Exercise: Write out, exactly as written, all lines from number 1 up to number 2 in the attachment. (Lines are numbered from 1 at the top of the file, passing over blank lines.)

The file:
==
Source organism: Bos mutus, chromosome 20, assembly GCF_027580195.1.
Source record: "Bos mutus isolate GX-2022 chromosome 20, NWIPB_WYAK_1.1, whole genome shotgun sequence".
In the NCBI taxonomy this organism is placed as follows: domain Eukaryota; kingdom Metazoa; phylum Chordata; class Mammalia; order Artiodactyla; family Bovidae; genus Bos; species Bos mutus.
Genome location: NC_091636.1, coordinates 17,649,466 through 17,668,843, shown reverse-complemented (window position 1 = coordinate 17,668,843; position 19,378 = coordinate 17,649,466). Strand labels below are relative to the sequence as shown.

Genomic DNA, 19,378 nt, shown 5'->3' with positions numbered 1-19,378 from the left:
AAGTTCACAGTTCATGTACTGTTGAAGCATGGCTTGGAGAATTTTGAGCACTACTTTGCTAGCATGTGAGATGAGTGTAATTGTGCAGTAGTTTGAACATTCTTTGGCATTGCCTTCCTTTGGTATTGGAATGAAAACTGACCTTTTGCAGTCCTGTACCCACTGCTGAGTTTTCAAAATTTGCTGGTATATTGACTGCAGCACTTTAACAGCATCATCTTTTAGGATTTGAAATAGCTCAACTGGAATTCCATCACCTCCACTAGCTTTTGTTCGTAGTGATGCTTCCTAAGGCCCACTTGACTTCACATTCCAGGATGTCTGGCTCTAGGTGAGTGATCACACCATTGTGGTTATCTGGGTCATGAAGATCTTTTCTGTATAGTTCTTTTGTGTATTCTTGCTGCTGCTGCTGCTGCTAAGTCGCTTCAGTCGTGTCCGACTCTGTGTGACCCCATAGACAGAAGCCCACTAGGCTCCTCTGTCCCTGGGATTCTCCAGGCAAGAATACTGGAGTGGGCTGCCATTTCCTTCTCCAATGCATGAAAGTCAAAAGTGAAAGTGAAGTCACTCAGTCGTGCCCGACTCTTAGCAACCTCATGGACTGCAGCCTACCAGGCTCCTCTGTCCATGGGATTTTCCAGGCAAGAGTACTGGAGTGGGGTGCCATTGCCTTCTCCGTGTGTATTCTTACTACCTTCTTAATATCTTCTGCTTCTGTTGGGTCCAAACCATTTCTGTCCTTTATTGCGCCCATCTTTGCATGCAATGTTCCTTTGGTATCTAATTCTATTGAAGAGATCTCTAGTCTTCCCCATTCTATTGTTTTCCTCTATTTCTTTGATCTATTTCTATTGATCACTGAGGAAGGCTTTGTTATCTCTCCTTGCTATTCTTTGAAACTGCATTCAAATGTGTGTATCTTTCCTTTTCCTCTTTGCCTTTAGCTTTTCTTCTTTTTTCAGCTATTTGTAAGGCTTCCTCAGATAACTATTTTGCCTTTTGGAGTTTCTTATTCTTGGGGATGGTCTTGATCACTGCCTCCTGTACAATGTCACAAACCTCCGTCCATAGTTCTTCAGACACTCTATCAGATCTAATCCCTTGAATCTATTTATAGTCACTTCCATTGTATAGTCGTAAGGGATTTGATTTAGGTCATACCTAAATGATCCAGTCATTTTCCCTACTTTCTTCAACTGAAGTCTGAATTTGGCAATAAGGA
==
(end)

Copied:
Source organism: Bos mutus, chromosome 20, assembly GCF_027580195.1.
Source record: "Bos mutus isolate GX-2022 chromosome 20, NWIPB_WYAK_1.1, whole genome shotgun sequence".